Alternatively, Rhea is painted as an uncaring partner, as someone who ‘let’ Sushant die, as if it was her sole responsibility to keep him alive. One of Rhea’s supposed ‘crimes’ was her absence in Sushant’s life during his last few days. By linking her absence to his death, the narrative once again paints her as not having fulfilled a responsibility we so often lay on only women — to serve as emotional crutches for their loved ones, to serve as protectors of their mental and physical health, and consider themselves failures if they fall short. It’s what we expect, even need women to do — be it housewives acting like cheerleaders for their husbands, or sisters putting their reputations on the line to defend their brothers, or mothers being responsible for their children’s wellbeing well into adulthood, or girlfriends and wives being an emotional rock for their partners. Society constantly dehumanizes women into objects that exist to keep someone else alive and well. But in Rhea, we see a woman trying to exist as an actual, vulnerable human being with her own needs and desires, for once trying to put herself, her dignity, and safety before anyone else’s. In her deviation from an age-old gender role, we see power, one that has always been frightening, and therefore unacceptable, in society.

Of course, the public has concluded, Rhea could have only wanted Sushant for material gain. Touting its report as a “massive breakthrough,” Republic TV alleged that Sushant’s bank balance had more than halved in a matter of months, on account of footing Rhea’s “hair, makeup, shopping, [and] parlour” expenses. This tactic invoked another tired trope — that of men making all the money, and women trying to separate them from the fruits of their labor in pursuit of frivolous luxuries. It further branded Rhea the gold-digging, manipulative, unfeeling, and materialistic brand of woman, by whom innocent, hard-working male partners, oblivious to their feminine wiles, will be duped. It signals the inherent distrust society has of women, especially young, hard-working, capable ones, as if completely unable to fathom that a woman could be smart enough to be financially independent, and not need to devise some underhanded, manipulative scheme to get there.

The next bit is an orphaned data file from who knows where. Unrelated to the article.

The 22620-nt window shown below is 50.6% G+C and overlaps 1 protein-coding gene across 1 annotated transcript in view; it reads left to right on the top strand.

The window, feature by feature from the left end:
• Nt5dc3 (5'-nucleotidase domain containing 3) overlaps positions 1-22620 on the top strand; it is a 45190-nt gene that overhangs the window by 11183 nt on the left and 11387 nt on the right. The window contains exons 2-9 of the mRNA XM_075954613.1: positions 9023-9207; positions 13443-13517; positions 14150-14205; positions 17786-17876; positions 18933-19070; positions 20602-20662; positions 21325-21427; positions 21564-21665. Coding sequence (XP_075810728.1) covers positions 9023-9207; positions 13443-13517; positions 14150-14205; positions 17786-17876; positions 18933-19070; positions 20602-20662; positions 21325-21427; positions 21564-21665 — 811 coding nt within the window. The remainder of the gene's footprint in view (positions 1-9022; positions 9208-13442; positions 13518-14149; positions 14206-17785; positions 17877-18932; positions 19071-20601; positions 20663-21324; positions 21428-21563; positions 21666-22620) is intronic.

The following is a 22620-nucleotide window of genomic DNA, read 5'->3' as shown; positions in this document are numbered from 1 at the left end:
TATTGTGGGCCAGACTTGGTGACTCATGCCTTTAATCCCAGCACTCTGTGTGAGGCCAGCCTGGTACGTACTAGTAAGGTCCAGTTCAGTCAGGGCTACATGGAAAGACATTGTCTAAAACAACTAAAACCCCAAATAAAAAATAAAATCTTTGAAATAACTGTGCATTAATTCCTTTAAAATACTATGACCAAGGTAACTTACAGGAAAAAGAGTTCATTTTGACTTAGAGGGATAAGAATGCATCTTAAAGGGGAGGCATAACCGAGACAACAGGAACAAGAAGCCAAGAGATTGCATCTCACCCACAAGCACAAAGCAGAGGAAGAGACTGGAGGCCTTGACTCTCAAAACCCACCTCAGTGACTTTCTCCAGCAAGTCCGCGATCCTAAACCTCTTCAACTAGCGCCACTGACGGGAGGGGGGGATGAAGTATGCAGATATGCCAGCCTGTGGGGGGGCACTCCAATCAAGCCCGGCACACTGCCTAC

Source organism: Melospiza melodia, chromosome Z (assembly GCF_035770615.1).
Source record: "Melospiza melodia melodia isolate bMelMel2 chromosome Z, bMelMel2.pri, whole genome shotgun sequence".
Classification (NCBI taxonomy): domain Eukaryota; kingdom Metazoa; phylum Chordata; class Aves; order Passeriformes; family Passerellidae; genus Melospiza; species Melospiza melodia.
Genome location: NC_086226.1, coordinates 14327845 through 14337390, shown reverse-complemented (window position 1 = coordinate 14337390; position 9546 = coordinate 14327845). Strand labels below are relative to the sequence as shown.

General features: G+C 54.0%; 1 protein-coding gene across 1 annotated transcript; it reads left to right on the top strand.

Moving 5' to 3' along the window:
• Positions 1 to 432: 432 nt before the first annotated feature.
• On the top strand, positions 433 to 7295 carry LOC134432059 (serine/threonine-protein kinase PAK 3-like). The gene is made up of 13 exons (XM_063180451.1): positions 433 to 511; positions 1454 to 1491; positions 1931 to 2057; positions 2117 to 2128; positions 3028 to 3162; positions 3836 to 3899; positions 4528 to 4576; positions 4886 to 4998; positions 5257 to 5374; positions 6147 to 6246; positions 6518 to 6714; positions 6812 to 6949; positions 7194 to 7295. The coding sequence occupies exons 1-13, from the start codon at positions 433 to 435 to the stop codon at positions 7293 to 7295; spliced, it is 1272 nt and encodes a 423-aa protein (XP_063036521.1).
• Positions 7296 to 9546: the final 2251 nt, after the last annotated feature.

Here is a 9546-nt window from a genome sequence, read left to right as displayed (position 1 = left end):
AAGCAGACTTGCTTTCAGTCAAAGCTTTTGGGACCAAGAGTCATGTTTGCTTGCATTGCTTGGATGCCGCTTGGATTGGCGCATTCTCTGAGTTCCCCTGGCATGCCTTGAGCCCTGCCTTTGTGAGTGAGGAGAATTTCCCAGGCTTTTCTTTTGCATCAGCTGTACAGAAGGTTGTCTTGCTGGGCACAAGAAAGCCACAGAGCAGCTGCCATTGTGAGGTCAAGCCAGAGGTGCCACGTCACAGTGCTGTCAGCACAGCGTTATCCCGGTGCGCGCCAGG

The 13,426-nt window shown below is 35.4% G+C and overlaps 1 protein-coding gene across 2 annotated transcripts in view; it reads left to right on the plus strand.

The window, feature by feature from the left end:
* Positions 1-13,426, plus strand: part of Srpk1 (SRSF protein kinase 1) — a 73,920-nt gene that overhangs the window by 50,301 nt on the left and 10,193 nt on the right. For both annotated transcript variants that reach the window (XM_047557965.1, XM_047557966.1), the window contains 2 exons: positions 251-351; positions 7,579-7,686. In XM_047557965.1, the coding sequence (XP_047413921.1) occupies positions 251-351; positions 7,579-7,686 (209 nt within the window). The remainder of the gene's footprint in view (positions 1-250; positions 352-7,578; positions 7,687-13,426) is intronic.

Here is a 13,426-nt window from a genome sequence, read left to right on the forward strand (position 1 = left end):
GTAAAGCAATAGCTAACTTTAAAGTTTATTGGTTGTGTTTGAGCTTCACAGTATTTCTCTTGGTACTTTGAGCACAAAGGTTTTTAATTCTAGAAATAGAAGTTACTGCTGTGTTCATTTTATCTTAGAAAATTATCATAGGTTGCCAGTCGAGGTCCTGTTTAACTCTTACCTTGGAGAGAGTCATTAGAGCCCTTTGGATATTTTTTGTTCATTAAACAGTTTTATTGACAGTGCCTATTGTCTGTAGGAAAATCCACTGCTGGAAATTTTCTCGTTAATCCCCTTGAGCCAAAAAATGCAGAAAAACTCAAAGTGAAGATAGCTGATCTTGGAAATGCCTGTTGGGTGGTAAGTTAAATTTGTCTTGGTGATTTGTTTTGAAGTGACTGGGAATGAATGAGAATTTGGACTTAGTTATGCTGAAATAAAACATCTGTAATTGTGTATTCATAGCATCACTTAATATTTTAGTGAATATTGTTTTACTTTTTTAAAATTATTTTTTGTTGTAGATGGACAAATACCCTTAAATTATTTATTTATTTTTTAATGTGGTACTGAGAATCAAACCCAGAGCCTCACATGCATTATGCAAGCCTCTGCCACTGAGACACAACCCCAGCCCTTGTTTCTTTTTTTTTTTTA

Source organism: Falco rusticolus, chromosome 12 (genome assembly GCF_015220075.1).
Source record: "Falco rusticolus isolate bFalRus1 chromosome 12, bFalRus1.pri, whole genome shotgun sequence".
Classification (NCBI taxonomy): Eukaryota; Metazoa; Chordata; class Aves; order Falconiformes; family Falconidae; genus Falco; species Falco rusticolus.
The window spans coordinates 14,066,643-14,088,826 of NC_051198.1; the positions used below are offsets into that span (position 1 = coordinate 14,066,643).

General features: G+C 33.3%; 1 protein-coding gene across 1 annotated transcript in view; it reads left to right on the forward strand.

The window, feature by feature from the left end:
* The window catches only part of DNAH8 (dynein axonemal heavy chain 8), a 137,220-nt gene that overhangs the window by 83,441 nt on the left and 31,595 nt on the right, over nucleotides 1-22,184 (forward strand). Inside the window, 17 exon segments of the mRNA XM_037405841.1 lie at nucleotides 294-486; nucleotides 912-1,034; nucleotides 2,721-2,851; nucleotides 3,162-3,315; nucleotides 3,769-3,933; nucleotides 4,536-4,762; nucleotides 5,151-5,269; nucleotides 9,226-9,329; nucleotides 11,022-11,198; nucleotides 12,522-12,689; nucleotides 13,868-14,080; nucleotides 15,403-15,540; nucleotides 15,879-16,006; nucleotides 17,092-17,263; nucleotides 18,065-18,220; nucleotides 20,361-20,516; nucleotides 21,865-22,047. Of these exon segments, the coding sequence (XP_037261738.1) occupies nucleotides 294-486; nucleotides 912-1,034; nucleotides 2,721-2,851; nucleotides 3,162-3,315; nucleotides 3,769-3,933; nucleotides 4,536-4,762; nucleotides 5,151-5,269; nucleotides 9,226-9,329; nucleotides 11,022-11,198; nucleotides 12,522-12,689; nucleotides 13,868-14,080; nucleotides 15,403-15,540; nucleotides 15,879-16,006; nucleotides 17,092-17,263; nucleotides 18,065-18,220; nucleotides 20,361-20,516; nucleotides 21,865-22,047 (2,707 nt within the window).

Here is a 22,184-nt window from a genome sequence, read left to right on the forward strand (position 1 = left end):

The terms and traits assigned to Rhea in an attempt to “prove” her guilt are highly gendered, in that they’re extremely incriminating for only women in Indian society. The latest attack on her — suspicion and subsequent arrest for her having enabled Sushant’s drug use — shows this witch hunt has now moved beyond Rhea’s own personhood. At this point, it has little to do with her character, her personality or her lifestyle; it’s more about creating a laundry list of lifestyle choices we consider unacceptable for women, and trying to associate them to her in whichever way possible in an attempt to add to an already-existing narrative around her being a free-thinking, manipulative, devious woman.